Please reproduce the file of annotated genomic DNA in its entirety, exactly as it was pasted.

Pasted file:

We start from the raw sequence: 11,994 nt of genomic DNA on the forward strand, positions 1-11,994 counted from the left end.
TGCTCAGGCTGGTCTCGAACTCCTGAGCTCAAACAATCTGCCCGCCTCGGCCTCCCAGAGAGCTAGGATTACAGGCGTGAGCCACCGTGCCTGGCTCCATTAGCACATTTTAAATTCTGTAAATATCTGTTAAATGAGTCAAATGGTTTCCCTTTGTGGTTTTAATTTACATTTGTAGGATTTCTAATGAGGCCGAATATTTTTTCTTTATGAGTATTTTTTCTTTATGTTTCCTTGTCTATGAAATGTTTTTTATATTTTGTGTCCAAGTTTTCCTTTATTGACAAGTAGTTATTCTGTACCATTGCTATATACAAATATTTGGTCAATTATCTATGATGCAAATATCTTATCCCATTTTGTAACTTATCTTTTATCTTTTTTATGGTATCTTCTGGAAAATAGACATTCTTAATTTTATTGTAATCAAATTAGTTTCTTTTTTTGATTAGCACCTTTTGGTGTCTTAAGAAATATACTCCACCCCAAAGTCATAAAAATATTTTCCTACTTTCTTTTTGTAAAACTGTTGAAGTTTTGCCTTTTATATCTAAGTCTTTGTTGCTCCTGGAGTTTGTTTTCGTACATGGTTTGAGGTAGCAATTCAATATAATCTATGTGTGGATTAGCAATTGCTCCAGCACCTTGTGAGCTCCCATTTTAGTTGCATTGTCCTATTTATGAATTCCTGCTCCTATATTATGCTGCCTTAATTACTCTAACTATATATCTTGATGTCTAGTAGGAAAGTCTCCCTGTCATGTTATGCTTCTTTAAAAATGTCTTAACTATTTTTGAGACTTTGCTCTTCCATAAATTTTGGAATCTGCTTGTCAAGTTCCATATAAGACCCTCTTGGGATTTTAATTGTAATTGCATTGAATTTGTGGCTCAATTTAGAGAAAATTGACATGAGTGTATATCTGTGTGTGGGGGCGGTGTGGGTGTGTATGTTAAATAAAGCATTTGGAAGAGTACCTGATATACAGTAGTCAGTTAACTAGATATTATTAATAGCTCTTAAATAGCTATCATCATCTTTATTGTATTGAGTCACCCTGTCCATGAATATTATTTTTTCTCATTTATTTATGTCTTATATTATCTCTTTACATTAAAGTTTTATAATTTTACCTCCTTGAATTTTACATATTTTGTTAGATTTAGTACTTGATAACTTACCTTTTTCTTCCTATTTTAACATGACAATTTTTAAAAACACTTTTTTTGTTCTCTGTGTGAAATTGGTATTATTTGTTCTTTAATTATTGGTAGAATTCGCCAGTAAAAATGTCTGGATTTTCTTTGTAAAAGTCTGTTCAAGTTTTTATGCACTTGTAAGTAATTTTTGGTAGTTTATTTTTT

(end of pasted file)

We start from the raw sequence: 11,994 nt of genomic DNA on the forward strand, positions 1-11,994 counted from the left end.
TGCTCAGGCTGGTCTCGAACTCCTGAGCTCAAACAATCTGCCCGCCTCGGCCTCCCAGAGAGCTAGGATTACAGGCGTGAGCCACCGTGCCTGGCTCCATTAGCACATTTTAAATTCTGTAAATATCTGTTAAATGAGTCAAATGGTTTCCCTTTGTGGTTTTAATTTACATTTGTAGGATTTCTAATGAGGCCGAATATTTTTTCTTTATGAGTATTTTTTCTTTATGTTTCCTTGTCTATGAAATGTTTTTTATATTTTGTGTCCAAGTTTTCCTTTATTGACAAGTAGTTATTCTGTACCATTGCTATATACAAATATTTGGTCAATTATCTATGATGCAAATATCTTATCCCATTTTGTAACTTATCTTTTATCTTTTTTATGGTATCTTCTGGAAAATAGACATTCTTAATTTTATTGTAATCAAATTAGTTTCTTTTTTTGATTAGCACCTTTTGGTGTCTTAAGAAATATACTCCACCCCAAAGTCATAAAAATATTTTCCTACTTTCTTTTTGTAAAACTGTTGAAGTTTTGCCTTTTATATCTAAGTCTTTGTTGCTCCTGGAGTTTGTTTTCGTACATGGTTTGAGGTAGCAATTCAATATAATCTATGTGTGGATTAGCAATTGCTCCAGCACCTTGTGAGCTCCCATTTTAGTTGCATTGTCCTATTTATGAATTCCTGCTCCTATATTATGCTGCCTTAATTACTCTAACTATATATCTTGATGTCTAGTAGGAAAGTCTCCCTGTCATGTTATGCTTCTTTAAAAATGTCTTAACTATTTTTGAGACTTTGCTCTTCCATAAATTTTGGAATCTGCTTGTCAAGTTCCATATAAGACCCTCTTGGGATTTTAATTGTAATTGCATTGAATTTGTGGCTCAATTTAGAGAAAATTGACATGAGTGTATATCTGTGTGTGGGGGCGGTGTGGGTGTGTATGTTAAATAAAGCATTTGGAAGAGTACCTGATATACAGTAGTCAGTTAACTAGATATTATTAATAGCTCTTAAATAGCTATCATCATCTTTATTGTATTGAGTCACCCTGTCCATGAATATTATTTTTTCTCATTTATTTATGTCTTATATTATCTCTTTACATTAAAGTTTTATAATTTTACCTCCTTGAATTTTACATATTTTGTTAGATTTAGTACTTGATAACTTACCTTTTTCTTCCTATTTTAACATGACAATTTTTAAAAACACTTTTTTTGTTCTCTGTGTGAAATTGGTATTATTTGTTCTTTAATTATTGGTAGAATTCGCCAGTAAAAATGTCTGGATTTTCTTTGTAAAAGTCTGTTCAAGTTTTTATGCACTTGTAAGTAATTTTTGGTAGTTTATTTTTT